It’s one of those nicer problems to have – the stylists, engineers and product planners all got it right the first time and now that it’s time for that Life Cycle Impulse (LCI), there is precious little to fettle or refine when it comes to the BMW X3. Under pressure to change something stylists can sometimes end up trying too hard and over-styling things, but it’s fair to say that the team in Munich got this one just right.
The one-piece kidney grille is now slightly bigger – fortunately wider, not taller – and combined with 10 mm shallower headlamps and a restyled front bumper, give the front end a cleaner and more striking appearance. The rear end changes include an aluminium-look rear diffuser, redesigned taillights with deeply sculpted lenses, and flush fitting tailpipes.
On the BMW X3 M40i the lower area of the rear bumper has a gloss black finish while the twin tailpipe finishers each have a two-pipes-in-one shape. Wheel rim diameters are up by an inch on all derivatives, while all derivates now feature a digital instrument cluster, 12,3-inch infotainment screen and easier-to-use air conditioner controls.
The product planners have taken note of the options most frequently specified by buyers and have now included a number of these as standard in the revised model line-up. At first glance, the price list increases came as a bit of a shock, but a quick check confirmed that the upgraded standard specifications account for most of the increment.
Two derivatives of the BMW X3 were provided for evaluation, the M40i – undoubtedly the fun version – and the xDrive20d, which is the best seller in the range and clearly the sensible choice. First up was the M40i with its familiar turbocharged straight six developing 285 kW and 500 N.m. Overtaking quickly became a highlight – bury your right foot, let the responsive eight-speed ZF auto quickly engage the right gear, and the linear power delivery catapults you on your way, the characteristic straight six howl punctuated by a satisfying pop at each upshift. Shift paddles are fitted but were hardly necessary, so responsive was the gearshift.
Ride quality on the standard 21-inch wheels was really dependent on the suspension setting selected; the Comfort setting coping surprisingly well with some of the broken and patched surfaces encountered, while the Sport setting was best kept for smoother surfaces in the interests of ride comfort and directional stability. Steering response and accuracy made it easy to forget that you were driving a two-tonne SUV, while overall noise levels and refinement were excellent.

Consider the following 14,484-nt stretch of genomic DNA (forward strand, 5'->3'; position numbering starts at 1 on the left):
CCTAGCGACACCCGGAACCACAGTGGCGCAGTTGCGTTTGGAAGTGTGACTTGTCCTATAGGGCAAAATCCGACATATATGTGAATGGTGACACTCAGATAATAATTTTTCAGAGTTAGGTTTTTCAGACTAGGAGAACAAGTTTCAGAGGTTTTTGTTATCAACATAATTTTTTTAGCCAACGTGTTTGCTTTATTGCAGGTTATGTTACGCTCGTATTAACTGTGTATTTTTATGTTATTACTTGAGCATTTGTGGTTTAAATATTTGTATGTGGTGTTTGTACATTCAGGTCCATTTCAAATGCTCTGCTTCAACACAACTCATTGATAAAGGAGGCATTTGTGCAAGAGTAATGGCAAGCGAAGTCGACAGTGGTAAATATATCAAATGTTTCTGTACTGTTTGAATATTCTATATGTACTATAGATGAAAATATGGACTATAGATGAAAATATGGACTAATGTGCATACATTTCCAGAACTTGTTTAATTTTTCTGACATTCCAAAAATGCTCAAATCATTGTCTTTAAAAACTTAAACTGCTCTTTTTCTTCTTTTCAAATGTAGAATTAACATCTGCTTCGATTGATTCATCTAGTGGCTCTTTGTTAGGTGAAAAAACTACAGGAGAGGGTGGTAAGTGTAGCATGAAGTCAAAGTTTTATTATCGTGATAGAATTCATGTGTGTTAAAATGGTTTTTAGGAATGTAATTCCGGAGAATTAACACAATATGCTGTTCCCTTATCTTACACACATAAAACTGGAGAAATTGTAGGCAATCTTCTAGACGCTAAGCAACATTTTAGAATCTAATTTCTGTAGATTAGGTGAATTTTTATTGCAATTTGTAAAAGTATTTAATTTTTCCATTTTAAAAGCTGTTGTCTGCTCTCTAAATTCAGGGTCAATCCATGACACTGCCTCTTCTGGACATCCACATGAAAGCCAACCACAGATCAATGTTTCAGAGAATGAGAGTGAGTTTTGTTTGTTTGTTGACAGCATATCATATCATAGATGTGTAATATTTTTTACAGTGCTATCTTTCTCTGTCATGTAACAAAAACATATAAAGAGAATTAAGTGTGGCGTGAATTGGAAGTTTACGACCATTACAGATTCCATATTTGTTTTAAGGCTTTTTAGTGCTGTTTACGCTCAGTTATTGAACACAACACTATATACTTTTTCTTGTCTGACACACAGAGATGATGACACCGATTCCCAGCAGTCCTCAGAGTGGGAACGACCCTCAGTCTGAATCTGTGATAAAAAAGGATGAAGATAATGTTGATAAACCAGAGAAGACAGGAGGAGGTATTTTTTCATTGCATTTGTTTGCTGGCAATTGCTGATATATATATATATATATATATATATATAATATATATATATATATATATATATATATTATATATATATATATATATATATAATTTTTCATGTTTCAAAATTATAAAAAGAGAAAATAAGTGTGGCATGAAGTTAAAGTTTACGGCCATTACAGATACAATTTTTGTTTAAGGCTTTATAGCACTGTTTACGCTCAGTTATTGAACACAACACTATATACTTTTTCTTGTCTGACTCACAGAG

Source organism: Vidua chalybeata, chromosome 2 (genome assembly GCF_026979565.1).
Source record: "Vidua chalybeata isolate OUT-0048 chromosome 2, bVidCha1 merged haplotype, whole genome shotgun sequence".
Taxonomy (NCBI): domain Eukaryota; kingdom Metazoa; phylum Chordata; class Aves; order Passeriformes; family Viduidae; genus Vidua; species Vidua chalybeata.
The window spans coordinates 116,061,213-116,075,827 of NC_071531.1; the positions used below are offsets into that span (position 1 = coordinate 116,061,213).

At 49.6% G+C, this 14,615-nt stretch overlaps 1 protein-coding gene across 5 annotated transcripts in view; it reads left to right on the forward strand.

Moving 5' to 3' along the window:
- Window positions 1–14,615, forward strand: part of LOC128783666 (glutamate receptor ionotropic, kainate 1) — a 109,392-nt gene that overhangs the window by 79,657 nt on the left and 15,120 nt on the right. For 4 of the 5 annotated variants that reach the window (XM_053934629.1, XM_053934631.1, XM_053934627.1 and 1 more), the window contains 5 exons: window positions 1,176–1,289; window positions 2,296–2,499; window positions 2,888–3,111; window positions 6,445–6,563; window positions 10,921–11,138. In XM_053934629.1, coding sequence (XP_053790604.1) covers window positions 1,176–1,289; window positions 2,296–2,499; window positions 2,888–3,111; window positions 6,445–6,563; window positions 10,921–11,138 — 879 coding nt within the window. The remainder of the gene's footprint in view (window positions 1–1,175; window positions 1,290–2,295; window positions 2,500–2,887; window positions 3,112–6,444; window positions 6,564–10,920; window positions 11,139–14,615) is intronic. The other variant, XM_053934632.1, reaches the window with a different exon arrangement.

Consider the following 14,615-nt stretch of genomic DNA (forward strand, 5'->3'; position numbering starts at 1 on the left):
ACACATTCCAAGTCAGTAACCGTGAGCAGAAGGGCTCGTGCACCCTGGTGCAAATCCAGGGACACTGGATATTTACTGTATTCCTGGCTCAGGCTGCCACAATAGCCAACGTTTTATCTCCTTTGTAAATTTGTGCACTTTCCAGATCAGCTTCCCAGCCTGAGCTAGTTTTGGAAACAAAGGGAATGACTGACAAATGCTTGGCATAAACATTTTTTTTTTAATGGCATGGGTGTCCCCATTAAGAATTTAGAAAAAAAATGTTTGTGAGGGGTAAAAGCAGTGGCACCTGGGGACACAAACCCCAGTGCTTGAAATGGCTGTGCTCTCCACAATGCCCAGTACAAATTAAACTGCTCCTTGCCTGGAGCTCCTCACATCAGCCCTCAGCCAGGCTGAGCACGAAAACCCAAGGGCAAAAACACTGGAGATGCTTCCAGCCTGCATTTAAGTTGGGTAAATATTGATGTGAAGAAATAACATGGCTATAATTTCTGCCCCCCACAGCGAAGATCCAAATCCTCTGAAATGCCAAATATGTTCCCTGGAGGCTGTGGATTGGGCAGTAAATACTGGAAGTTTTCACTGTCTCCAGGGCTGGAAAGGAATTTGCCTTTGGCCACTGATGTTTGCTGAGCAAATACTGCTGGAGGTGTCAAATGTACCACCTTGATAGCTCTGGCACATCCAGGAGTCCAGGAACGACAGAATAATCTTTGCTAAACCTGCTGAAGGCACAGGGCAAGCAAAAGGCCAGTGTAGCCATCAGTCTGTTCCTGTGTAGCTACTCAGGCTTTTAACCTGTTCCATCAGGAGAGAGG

The 2,0-litre turbodiesel mill had a hard act to follow but one was soon comfortable with its more relaxed demeanour, and quickly understood why this was seen as the sweet spot of the range. First impressions were of an extremely well isolated engine – no vibrations and barely a hum at cruising speeds. In fact, its exceptional refinement initially made the engine feel slightly underpowered but a few brisk overtakes and a quick check to confirm the eight second 0 – 100 km/h time confirmed that it was more than up to the task. Ride quality on the 19” wheels complimented the overall refinement and my fuel consumption of about 6,0 L/100km will definitely be improved upon at steady highway speeds.
Its positioning as a mid-size, upmarket, family SUV makes the X3 a particularly important vehicle in BMW’s current line-up, more so for BMW SA where local production has exceeded 200 000 units since its introduction in 2018. As segment volume leader, it is clearly well accepted by local buyers and the changes should ensure that it stays that way. Potential buyers need not be deterred by those apparently steep price increases; they represent a new pricing philosophy and it’s quite probable that unlike before, you won’t be specifying any costly options to add to that list price.
By Graham Eagle